I have read on guitar forums both yes and no. Some say it is ok to make minor neck adjustments with the truss rod to lower action, while others say no, you should shave the saddle a bit, and even others say the guitar may need a neck reset, or in the case of Taylors with the NT neck, remove or add a shim. Which is the best advice?
All of the answers are dependent upon the number of factors involved.
IF the neck as the perfect amount of relief, the ONLY proper way to lower the action is by adjusting the bridge saddle.
IF the neck has too MUCH relief, the truss rod may be tightened, thereby establishing the perfect amount of relief AND lowering the action to where it should have been in the first place. In this case, the lowering of the action happens in concert with the effect of the truss rod. Novices and hacks employ this method to 'lower' the action, but what they're actually doing is getting the neck properly adjusted. Like I said, the lower action is a byproduct.
For the purpose of answering your question: Neck resets are only appropriate when there is no longer enough saddle height at the bridge to establish a good string break angle over the saddle. The cause of this procedure is the settling of the wood in the neck, top and neck block.
Just a personal note on "other forums". I've been researching other forums and in 99.9% of the cases, it's the blind leading the deaf. There is so much wrong/stupid/hack/bullsh*t advice on those forums as to make me want to scream. It's not ALL wrong, but excavating the truth from inside the layers of conjecture, guesses and just plain old bad advice is nearly impossible. In summary: this forum dispenses nothing but the best "professional grade" solutions for its members.
BTW: I saw the pic's of your new GS Mini. It is beautiful. Nice purchase, my friend!!! ENJOY :) :)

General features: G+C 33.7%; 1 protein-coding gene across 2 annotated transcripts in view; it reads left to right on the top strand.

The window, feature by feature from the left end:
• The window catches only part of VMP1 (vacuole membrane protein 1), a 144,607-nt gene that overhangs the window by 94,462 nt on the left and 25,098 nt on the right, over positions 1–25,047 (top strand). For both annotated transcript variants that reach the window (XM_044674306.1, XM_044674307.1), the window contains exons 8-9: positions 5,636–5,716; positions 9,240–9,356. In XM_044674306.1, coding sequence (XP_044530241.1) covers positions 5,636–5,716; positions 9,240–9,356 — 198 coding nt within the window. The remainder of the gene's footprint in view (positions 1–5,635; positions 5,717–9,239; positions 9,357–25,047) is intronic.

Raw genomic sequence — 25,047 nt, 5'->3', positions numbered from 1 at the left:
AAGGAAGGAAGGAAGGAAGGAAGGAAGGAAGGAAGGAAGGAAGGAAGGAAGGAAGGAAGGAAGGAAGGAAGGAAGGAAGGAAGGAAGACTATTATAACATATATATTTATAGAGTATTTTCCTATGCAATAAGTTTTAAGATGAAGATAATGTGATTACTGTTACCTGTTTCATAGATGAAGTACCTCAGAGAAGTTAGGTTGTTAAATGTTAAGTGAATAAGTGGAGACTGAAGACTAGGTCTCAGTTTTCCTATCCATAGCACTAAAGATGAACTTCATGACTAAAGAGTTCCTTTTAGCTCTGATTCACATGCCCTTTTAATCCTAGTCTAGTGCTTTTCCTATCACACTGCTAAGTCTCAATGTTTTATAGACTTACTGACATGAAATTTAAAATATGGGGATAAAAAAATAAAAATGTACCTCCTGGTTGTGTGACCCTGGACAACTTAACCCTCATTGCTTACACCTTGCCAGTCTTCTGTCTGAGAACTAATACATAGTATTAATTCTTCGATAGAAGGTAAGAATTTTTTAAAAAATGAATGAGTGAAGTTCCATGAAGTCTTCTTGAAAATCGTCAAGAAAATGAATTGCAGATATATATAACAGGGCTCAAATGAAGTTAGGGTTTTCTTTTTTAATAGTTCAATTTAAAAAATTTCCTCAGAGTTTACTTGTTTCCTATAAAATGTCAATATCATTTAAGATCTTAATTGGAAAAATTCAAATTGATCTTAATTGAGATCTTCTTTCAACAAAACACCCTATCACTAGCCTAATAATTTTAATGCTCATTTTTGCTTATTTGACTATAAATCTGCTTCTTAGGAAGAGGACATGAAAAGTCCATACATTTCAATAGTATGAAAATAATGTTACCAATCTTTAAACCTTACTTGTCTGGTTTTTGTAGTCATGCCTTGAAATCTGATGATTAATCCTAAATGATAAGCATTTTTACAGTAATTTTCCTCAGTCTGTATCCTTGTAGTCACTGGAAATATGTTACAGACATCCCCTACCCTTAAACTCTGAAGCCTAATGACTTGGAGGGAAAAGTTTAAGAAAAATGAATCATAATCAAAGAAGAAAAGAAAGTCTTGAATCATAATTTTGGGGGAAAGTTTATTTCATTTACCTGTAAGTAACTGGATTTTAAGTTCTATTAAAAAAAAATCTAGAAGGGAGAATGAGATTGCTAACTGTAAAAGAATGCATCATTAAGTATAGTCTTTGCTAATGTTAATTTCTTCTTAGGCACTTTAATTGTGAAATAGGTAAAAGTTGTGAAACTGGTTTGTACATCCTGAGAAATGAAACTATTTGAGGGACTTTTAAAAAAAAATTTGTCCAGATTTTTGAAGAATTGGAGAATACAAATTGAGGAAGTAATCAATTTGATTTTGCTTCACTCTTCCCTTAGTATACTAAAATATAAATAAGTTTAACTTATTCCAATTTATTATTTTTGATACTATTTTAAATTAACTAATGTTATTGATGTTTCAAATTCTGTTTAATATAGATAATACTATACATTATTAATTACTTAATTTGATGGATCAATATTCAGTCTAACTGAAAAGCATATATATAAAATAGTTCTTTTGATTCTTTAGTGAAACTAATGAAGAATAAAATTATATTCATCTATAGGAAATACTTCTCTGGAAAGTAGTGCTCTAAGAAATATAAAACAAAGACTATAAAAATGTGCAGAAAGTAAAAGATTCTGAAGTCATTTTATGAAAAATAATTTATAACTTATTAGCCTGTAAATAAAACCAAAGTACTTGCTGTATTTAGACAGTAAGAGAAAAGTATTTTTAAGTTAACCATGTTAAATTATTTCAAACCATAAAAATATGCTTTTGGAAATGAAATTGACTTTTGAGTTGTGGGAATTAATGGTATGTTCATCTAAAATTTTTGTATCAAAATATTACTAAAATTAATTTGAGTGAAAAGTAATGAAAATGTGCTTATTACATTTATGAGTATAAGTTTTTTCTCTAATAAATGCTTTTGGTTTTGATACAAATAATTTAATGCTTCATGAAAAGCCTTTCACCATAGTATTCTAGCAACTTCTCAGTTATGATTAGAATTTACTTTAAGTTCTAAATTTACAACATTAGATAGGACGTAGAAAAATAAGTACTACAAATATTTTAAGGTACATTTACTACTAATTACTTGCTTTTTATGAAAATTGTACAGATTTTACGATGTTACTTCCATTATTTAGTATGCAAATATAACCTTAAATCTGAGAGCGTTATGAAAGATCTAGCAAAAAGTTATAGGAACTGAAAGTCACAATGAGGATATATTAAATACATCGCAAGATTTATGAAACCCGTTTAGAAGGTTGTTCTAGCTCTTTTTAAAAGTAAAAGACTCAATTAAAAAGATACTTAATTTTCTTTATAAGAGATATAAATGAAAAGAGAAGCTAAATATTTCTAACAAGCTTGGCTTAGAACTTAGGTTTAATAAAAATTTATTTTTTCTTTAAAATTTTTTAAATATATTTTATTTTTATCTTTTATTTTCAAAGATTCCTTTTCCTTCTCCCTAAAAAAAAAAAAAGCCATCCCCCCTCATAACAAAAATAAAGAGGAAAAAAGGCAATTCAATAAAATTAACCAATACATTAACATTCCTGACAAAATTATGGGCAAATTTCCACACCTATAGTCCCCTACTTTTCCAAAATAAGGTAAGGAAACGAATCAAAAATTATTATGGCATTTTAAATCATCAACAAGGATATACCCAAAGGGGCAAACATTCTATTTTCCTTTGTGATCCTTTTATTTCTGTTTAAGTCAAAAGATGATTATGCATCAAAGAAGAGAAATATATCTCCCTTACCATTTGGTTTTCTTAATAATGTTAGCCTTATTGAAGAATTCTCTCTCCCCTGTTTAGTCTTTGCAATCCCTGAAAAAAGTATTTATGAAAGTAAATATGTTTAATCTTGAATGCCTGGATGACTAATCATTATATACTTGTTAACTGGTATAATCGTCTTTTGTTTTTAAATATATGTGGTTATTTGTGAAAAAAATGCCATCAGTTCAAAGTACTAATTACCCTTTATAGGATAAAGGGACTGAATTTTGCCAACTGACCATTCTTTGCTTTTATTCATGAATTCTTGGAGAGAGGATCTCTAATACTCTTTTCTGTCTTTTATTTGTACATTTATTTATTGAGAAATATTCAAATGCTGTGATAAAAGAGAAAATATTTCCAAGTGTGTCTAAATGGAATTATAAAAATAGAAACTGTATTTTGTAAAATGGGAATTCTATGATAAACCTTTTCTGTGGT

15 years ago I would have said either yes or no to this question (depending on who was doing the talking back then). Now we adjust truss rods as an integral part of the preliminary and final action setup taking into account the geometry of the guitar.
The three points that lead us to this process are the inconsistent (from guitar to guitar) relationship between the nut position in space relative to the bridge and the middle (or tongue) of the fret board.
All these things govern a permutation of action height vs fretboard relief and we use a combination to get the string path/elipse related to these variables. For instance, and ist's only one instance : there is a point on a fingerboard where string angle relative to the fret becomes more important than relief and this in turn is also affected by by string gauge and this is a function of geometry. Simple stuff but usually totally ignored by the ruler and feeler gauge mob.
Other considerations are whether the string gauge is <more> or <less> prevalent in the action height or relief equation and the amount (if any) of twist in the neck and just how the string elipse will average or bias between the treble and bass side.
I guess this is not helpful if a simple answer was required but, if you clear your head of what the greater unwashed are spruiking on the internet and just think about the three dimensional geometry of the neck and what you are seeking to achieve (low action, clean playing, no choke bending, where the playing will be done (cowboy chords or in the big number frets) speed vs string dynamics, tone vs speed across the board and so on and so forth you will then be cooking reagrding becoming a fully aware luthier/tech.
I'm on the fly and I hope others can come in on top of my ramblings here with clearer directions and processes,
Answer is, like most things in life - yes, no, maybe, it depends. Sucks if you want a binary action set... Guitars are not that simple.